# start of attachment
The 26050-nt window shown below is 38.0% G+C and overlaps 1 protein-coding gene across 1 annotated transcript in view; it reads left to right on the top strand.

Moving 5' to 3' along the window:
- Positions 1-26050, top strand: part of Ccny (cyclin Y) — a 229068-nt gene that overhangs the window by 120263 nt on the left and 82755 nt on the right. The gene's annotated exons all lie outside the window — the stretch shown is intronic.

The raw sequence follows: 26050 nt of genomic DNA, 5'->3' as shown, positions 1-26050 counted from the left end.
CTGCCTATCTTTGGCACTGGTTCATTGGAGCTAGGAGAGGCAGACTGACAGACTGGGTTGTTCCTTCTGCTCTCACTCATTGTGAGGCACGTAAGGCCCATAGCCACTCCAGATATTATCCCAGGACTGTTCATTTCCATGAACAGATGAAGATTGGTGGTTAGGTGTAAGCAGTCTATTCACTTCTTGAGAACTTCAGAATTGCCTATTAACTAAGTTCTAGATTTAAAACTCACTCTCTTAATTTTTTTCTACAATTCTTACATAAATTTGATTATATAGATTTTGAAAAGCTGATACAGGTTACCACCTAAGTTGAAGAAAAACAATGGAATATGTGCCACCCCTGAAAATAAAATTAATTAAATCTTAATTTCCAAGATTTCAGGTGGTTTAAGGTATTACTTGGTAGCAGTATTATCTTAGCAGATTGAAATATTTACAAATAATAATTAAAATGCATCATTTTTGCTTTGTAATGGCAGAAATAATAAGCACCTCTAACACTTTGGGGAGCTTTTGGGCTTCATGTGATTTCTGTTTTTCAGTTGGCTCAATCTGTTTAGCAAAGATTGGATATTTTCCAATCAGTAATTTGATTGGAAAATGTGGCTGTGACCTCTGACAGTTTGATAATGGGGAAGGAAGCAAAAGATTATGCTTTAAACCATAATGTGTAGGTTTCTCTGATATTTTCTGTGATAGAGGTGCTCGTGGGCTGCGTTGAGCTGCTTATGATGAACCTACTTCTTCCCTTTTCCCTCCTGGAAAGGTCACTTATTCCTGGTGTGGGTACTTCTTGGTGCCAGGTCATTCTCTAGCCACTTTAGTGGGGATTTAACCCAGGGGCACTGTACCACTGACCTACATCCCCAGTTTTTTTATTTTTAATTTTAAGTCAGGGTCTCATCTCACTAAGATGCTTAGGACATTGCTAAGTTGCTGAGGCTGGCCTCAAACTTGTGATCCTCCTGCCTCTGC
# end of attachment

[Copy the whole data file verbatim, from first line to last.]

The 26050-nt window shown below is 38.0% G+C and overlaps 1 protein-coding gene across 1 annotated transcript in view; it reads left to right on the top strand.

Moving 5' to 3' along the window:
- Positions 1-26050, top strand: part of Ccny (cyclin Y) — a 229068-nt gene that overhangs the window by 120263 nt on the left and 82755 nt on the right. The gene's annotated exons all lie outside the window — the stretch shown is intronic.

The raw sequence follows: 26050 nt of genomic DNA, 5'->3' as shown, positions 1-26050 counted from the left end.
CTGCCTATCTTTGGCACTGGTTCATTGGAGCTAGGAGAGGCAGACTGACAGACTGGGTTGTTCCTTCTGCTCTCACTCATTGTGAGGCACGTAAGGCCCATAGCCACTCCAGATATTATCCCAGGACTGTTCATTTCCATGAACAGATGAAGATTGGTGGTTAGGTGTAAGCAGTCTATTCACTTCTTGAGAACTTCAGAATTGCCTATTAACTAAGTTCTAGATTTAAAACTCACTCTCTTAATTTTTTTCTACAATTCTTACATAAATTTGATTATATAGATTTTGAAAAGCTGATACAGGTTACCACCTAAGTTGAAGAAAAACAATGGAATATGTGCCACCCCTGAAAATAAAATTAATTAAATCTTAATTTCCAAGATTTCAGGTGGTTTAAGGTATTACTTGGTAGCAGTATTATCTTAGCAGATTGAAATATTTACAAATAATAATTAAAATGCATCATTTTTGCTTTGTAATGGCAGAAATAATAAGCACCTCTAACACTTTGGGGAGCTTTTGGGCTTCATGTGATTTCTGTTTTTCAGTTGGCTCAATCTGTTTAGCAAAGATTGGATATTTTCCAATCAGTAATTTGATTGGAAAATGTGGCTGTGACCTCTGACAGTTTGATAATGGGGAAGGAAGCAAAAGATTATGCTTTAAACCATAATGTGTAGGTTTCTCTGATATTTTCTGTGATAGAGGTGCTCGTGGGCTGCGTTGAGCTGCTTATGATGAACCTACTTCTTCCCTTTTCCCTCCTGGAAAGGTCACTTATTCCTGGTGTGGGTACTTCTTGGTGCCAGGTCATTCTCTAGCCACTTTAGTGGGGATTTAACCCAGGGGCACTGTACCACTGACCTACATCCCCAGTTTTTTTATTTTTAATTTTAAGTCAGGGTCTCATCTCACTAAGATGCTTAGGACATTGCTAAGTTGCTGAGGCTGGCCTCAAACTTGTGATCCTCCTGCCTCTGC